The Science Journal of the American Association for Respiratory Care

2004 OPEN FORUM Abstracts

Very High Flow Nasal Cannula –Alternative to NCPAP in Select ICN Patients?

Frank Sanchez RRT, Katie Sabato MS, RRT, Children’s Hospital & Research Center at Oakland, California

Introduction: Nasal Continuous Positive Airway Pressure (NCPAP) is a standard form of noninvasive respiratory support for neonates. However NCPAP is not always effective, and can cause complications, including nasal septal trauma and need for increased sedation. During the last year, we have used the Vapotherm nasal cannula device to provide heated, humidified gas at very high flow rates, as an alternative to traditional NCPAP in some infants.

Methods: A trial of the very high flow, heated, humidified nasal cannula was begun in infants who were felt to be failing NCPAP, usually for one of the following reasons:

  • Inability to maintain SPO2 > 88 despite NCPAP > 8 cm H2O with FIO2 > 0.60;
  • Agitation, requiring increased sedation, apparently caused by NCPAP device;
  • Unacceptable level of WOB while on NCPAP;
  • Signs of nasal breakdown or trauma

    The cannula was initially set at FIO2 0.60 with flow of 5 L/min. The flow was then adjusted to reduce the patient’s WOB and/or respiratory rate. The FIO2 was then weaned to keep the SPO2 88-96%.

    Results:
    Between 3/04 and 7/04 patients meeting the above criteria where changed from NCPAP to very high flow nasal cannula. Data on these patients is presented in the table below. In 100% of these patients very high flow nasal cannula was judged by clinical criteria to be more effective than NCPAP. We did have one 710 gram neonate judged by clinical criteria to have failed very high flow nasal cannula, and was returned to NCPAP and proceeded to do well.



    In the patients who were judged to be responders to the very high flow, heated, humidified nasal cannula, there was a dramatic decrease in FIO2, PaCO2, or need for sedation. Use of this very high flow nasal cannula did not seem to be associated with nasal trauma.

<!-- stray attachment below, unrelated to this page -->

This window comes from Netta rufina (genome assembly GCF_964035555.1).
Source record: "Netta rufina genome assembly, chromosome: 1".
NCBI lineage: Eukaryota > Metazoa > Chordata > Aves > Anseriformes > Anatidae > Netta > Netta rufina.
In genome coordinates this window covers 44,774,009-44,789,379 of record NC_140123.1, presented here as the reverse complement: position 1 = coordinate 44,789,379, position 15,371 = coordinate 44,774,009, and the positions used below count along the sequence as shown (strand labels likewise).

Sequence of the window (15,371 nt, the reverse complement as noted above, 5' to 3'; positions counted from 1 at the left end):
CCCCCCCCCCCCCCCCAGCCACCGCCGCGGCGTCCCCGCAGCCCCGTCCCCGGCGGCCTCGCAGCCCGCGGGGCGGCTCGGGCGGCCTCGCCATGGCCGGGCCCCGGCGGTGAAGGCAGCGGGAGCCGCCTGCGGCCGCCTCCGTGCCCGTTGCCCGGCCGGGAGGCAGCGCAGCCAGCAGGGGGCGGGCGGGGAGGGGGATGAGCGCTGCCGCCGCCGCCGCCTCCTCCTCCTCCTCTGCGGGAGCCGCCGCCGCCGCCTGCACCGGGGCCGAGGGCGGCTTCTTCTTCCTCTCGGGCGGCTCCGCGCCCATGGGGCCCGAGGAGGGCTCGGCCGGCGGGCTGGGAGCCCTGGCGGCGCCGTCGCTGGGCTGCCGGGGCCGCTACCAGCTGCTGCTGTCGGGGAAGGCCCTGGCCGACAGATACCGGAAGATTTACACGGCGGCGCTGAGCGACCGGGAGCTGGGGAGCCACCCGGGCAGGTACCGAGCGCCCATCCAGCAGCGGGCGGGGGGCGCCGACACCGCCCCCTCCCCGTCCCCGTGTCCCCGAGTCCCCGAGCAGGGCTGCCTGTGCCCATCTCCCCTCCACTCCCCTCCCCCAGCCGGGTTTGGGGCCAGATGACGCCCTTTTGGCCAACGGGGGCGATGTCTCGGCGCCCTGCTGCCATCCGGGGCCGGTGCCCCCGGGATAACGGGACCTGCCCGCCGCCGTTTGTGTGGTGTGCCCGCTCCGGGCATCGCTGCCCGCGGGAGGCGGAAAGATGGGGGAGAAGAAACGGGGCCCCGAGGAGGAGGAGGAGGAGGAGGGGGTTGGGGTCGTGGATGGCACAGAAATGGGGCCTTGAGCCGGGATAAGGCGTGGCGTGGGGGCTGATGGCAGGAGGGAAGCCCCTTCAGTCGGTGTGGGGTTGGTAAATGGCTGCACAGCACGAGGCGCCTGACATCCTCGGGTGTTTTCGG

Discussion:
    This was not a randomized or controlled trial, so our results must be interpreted with caution. Many new therapies, particularly in difficult patients, are initially seen as good simply because they are new. However, we were impressed with how dramatically some patients appeared to improve when going from NCPAP to very high flow nasal cannula, humidified and heated by the Vapotherm device.We speculate that the very high flow nasal cannula was successful in these patients because it provided an appropriate level of CPAP in a manner that was more comfortable than the standard NCPAP device. Because this approach does not use a true NCPAP device, but may merely provide NCPAP as a side effect of its high flow rate, it must be used with caution. There is no way to monitor the amount of NCPAP being delivered, and it may be possible to inadvertently generate dangerously high levels of airway pressure. It should be noted that all of the babies in whom we used it were “large” babies

    Conclusion:
    Very high flow nasal cannula, using heated and humidified gas, may offer some advantages over traditional NCPAP in some patients. Controlled studies must be done to determine how it can be used most effectively and safely.
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